I would challenge that American workers aren’t prepared. Instead, I’d suggest that we’re really not prepared for a complete salary paradigm shift. As a society, we’ll either need to reduce our expectations or we’ll need to innovate new industries and applications. We either need to expect less of our employers and our government, or we’ll need to adapt our educational system to create more innovative professionals.

I’ll concede that we need to raise expectations for our students and reform education to increase the American talent pool. However, politicians rarely see the complex dynamics that are intertwined in the solution. Perhaps I’ll climb that hill another day.

 

 

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CoSN, Day 1: Online Professional Development

 

by Brian Bridges

It’s day one of CoSN’s annual conference in San Francisco (CoSN is the Consortium of School Networking). During Session One, I was fascinated by David Myers’ description of Michigan’s online learning portal for professional development and by their Education Department’s commitment to extending online learning’s reach. Apparently, they’ve proposed to require all teachers to take at least one online course, which is their way of breaking the ice with the teaching force. From about $1M start-up funds in 1998, they’ve built a system, using their portal and Blackboard, to deliver a variety of professional development courses online.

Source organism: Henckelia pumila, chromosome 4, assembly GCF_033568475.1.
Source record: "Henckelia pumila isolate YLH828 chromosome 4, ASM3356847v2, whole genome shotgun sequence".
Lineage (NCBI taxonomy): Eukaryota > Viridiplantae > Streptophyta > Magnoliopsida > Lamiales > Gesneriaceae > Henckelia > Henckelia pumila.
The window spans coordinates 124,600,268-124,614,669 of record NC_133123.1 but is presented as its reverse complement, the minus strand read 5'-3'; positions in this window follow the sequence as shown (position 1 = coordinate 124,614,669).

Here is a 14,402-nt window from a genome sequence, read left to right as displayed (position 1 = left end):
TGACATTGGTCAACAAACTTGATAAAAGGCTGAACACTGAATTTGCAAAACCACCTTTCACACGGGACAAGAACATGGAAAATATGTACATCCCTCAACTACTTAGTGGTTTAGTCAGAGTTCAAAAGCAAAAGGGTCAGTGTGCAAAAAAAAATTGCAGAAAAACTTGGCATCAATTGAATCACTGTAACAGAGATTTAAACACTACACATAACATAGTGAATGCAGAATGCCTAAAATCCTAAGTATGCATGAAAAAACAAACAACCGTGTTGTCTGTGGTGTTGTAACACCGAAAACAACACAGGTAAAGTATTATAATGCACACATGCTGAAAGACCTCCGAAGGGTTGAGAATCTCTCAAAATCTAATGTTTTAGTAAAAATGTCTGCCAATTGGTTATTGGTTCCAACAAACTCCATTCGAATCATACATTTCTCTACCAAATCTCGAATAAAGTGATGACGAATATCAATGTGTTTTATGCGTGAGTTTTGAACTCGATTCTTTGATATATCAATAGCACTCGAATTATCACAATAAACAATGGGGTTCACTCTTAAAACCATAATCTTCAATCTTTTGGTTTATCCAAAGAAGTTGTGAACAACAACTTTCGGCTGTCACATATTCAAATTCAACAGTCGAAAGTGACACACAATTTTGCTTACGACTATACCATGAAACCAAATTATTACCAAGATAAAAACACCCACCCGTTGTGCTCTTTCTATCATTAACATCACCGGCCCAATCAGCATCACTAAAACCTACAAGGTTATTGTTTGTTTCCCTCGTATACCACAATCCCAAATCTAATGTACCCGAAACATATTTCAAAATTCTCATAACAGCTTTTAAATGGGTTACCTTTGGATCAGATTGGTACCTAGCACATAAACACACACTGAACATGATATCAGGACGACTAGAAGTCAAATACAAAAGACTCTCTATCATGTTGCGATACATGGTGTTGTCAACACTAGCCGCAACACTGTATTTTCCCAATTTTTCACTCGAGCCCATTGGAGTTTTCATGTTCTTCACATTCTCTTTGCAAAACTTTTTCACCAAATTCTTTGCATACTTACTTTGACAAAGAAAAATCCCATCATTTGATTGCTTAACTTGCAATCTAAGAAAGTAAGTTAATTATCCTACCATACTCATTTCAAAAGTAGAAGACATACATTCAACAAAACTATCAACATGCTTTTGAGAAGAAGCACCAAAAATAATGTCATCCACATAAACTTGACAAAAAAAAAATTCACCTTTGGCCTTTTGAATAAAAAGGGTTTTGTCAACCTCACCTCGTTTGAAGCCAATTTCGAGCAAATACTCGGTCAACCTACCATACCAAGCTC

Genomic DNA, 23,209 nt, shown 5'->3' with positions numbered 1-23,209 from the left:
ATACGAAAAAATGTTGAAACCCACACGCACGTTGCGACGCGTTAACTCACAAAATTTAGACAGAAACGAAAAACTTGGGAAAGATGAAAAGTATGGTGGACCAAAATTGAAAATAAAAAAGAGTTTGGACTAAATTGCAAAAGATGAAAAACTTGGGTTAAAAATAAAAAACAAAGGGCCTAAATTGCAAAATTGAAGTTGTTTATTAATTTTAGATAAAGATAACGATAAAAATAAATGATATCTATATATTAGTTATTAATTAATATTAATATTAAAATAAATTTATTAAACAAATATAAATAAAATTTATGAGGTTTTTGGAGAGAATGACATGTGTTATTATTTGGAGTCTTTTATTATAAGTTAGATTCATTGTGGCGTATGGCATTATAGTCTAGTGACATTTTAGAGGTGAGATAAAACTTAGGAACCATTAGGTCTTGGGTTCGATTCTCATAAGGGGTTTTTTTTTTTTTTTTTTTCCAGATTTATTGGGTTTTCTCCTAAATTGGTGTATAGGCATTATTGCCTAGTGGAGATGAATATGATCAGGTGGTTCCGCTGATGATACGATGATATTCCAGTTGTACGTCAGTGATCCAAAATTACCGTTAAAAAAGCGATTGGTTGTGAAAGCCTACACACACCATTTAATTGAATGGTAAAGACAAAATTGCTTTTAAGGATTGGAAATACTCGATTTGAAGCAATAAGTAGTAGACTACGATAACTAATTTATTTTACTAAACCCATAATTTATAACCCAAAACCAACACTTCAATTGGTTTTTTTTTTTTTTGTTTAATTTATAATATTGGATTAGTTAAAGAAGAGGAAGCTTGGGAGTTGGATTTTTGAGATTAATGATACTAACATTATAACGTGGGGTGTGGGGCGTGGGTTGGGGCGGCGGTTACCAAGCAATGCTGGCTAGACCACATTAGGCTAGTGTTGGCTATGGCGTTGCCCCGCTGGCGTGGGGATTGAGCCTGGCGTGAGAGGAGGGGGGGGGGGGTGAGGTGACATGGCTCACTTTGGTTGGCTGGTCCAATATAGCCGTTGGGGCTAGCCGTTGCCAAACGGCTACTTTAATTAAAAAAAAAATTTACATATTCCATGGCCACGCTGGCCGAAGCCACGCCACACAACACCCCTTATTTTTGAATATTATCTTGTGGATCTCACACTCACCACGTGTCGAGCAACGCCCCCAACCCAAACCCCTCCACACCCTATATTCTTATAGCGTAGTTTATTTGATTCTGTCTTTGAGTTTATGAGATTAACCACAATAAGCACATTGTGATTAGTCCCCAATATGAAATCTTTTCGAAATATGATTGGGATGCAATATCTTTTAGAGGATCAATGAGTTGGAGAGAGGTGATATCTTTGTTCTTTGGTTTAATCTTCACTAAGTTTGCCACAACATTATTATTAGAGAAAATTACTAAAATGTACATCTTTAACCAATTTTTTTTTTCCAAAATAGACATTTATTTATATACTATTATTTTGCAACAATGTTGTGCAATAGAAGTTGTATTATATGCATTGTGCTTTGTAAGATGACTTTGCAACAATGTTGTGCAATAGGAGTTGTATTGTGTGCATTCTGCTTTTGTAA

Many of their courses are designed to last 25-30 hours, meeting two to three times per week online.

Jennifer Peace described her project, eLearning Delaware, which is being implemented in eight states. She discussed the group, EdTech Leaders Online (ETLO), which was designed to build organizational capacity to use online learning. Their class offering is a semester long class to train class facilitators, who are then certified to conduct online PD. Facilitators continue to be supported during their first year.

Their courses for teachers last six sessions, and contain an overview, readings, activities, and discussions. The noted the difficulty of creating discussion questions that engage your students. E-Learning also uses Blackboard as their course management system.

Very interesting. It makes me wonder why California hasn’t approached this model for some of the trainings required of teachers and administrators. With our emphasis on meeting the needs of underserved school districts (like small and rural sites), shouldn’t California being creating an online learning system?